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City of Wewa considers ordinance curbing flea markets, yard sales in parks

The City of Wewahitchka held the first reading of a proposed ordinance that would prohibit flea markets or yard sales from being set up on park property without prior approval from the city.

At their Aug. 31 meeting, the Wewahitchka city commissioners unanimously voted to approve the ordinance’s first reading and advertisement.

City Clerk Rachel Jackson read from the proposed ordinance, stating “Ordinance number 2023-1225L, an ordinance of the city of Wewahitchka Florida, (would prohibit) conducting yard sales and flea markets on public park property, providing for definitions, providing for exemptions, providing for penalties, and providing for an effective date.”

Their decision followed several minutes of discussion at the commissioners’ July 27 meeting, where among discussing the need for a potential ordinance, city commissioners unanimously voted to adopt signage indicating that flea markets could not be set up at city parks without prior approval by the city.

The issue was first raised by Commissioner Charlie Pettis, who had noticed that a yard sale and flea market was regularly being set up in city parks without prior approval from the city.

“I want to talk about the flea markets at the park,” he said. “Do we really want that going on, the yard sales?”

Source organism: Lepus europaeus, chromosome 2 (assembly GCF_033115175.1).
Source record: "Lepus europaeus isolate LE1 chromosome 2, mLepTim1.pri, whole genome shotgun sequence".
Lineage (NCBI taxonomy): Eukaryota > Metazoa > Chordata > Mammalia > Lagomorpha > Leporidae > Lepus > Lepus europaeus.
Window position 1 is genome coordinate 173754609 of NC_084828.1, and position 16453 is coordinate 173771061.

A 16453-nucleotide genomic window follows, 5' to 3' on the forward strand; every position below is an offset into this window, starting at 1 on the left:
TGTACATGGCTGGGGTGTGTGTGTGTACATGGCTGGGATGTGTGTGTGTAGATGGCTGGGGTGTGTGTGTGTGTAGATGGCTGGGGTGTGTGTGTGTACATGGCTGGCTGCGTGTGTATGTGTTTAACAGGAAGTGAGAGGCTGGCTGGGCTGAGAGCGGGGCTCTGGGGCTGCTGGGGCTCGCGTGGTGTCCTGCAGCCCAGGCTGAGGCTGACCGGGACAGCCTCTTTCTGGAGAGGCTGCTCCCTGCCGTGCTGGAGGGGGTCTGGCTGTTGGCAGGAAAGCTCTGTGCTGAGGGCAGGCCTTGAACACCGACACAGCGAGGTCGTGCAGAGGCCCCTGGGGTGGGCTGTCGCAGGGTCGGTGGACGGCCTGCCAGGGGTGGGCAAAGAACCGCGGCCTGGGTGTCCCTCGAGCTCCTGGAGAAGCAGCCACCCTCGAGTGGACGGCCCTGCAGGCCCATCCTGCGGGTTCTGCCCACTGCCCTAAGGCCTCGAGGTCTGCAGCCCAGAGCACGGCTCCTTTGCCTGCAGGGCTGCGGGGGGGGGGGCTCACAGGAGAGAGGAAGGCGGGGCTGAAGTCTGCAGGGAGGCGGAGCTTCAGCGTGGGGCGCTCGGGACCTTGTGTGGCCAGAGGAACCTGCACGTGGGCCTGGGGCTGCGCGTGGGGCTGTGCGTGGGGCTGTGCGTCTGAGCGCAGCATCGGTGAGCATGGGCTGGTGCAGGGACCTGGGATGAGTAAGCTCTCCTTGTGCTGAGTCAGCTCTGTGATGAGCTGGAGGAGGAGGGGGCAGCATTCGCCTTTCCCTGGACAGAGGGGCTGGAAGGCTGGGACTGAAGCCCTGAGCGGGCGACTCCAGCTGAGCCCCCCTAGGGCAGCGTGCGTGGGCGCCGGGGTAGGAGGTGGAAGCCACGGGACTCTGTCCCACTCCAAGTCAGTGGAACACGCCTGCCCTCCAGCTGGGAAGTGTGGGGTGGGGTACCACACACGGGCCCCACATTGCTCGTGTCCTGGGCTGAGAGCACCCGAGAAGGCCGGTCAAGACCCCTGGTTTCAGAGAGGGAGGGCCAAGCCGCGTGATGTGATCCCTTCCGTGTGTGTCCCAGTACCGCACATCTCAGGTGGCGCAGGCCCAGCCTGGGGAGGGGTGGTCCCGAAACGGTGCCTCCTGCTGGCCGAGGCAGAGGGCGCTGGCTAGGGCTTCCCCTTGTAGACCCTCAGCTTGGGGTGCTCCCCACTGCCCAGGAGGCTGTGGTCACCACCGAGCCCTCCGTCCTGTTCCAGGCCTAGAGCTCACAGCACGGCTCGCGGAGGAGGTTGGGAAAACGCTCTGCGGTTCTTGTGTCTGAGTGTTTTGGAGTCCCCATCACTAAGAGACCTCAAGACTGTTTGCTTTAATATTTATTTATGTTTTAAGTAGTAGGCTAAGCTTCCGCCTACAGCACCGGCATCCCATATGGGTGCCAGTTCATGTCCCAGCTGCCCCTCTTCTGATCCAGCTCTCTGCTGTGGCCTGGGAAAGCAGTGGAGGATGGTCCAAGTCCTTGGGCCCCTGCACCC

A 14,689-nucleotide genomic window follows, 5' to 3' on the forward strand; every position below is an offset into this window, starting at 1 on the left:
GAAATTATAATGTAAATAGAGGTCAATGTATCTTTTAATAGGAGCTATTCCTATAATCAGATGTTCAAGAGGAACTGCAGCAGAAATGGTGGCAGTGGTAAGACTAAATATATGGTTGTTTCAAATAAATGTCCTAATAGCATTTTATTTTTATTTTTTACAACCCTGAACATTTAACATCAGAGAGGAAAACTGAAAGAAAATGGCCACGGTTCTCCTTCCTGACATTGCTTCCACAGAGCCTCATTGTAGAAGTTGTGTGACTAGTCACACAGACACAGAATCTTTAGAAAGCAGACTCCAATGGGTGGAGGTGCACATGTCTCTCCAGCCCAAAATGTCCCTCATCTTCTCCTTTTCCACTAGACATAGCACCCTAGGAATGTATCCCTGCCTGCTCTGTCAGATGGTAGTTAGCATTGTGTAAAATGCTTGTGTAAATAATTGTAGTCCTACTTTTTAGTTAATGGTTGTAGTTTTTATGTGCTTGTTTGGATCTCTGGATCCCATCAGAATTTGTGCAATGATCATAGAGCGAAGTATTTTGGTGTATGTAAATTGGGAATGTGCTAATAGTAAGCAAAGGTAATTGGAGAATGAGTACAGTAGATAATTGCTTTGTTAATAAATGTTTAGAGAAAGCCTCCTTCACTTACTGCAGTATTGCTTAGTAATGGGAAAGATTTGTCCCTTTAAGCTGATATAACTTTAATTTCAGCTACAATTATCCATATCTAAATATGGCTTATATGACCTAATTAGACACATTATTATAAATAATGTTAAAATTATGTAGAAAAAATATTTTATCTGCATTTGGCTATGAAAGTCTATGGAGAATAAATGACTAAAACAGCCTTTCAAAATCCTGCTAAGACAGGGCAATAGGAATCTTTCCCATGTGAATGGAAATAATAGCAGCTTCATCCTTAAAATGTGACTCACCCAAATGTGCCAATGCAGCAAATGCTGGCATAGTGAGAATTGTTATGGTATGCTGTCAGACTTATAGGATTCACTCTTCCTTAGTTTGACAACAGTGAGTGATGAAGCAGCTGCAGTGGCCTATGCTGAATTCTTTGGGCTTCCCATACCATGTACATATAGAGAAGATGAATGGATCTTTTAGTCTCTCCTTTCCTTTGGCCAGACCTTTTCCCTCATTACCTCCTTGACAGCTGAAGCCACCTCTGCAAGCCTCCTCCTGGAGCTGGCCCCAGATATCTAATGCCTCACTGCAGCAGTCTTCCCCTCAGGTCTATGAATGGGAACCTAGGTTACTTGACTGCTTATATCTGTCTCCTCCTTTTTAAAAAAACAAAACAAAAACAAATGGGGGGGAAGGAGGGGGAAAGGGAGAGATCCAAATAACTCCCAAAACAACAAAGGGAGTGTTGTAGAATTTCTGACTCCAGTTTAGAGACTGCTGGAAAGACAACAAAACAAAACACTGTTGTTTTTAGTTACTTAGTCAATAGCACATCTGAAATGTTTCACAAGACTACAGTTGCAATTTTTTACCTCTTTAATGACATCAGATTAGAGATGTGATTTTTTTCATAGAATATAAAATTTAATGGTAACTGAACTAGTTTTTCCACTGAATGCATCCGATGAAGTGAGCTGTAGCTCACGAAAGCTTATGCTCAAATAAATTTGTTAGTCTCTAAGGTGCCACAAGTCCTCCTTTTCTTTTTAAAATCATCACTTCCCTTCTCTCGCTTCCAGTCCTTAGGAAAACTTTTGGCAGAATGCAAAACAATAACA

Under the proposed ordinance, law enforcement personnel would be able to have flea markets or yard sales set up in violation of the ordinance removed from park property.

The ordinance would only apply to public city park property.

Certain exceptions would be allowed under the ordinance for special events, though prior approval of the board of city commissioners would be necessary.

“We need to make certain provisions though for groups like the historical society, the women’s club,” said Jackson on July 27. “… We would need a way for them to come before the board and request permission.”

A second reading of the proposed ordinance will be held at the city’s September meeting, at which time the commissioners will be able to vote on whether or not to pass the new legislation.

Meet the Editor

David Adlerstein, The Apalachicola Times’ digital editor, started with the news outlet in January 2002 as a reporter.

Prior to then, David Adlerstein began as a newspaperman with a small Boston weekly, after graduating magna cum laude from Brandeis University in Waltham, Massachusetts. He later edited the weekly Bellville Times, and as business reporter for the daily Marion Star, both not far from his hometown of Columbus, Ohio.

In 1995, he moved to South Florida, and worked as a business reporter and editor of Medical Business newspaper. In Jan. 2002, he began with the Apalachicola Times, first as reporter and later as editor, and in Oct. 2020, also began editing the Port St. Joe Star.

Wendy Weitzel The Star Digital Editor

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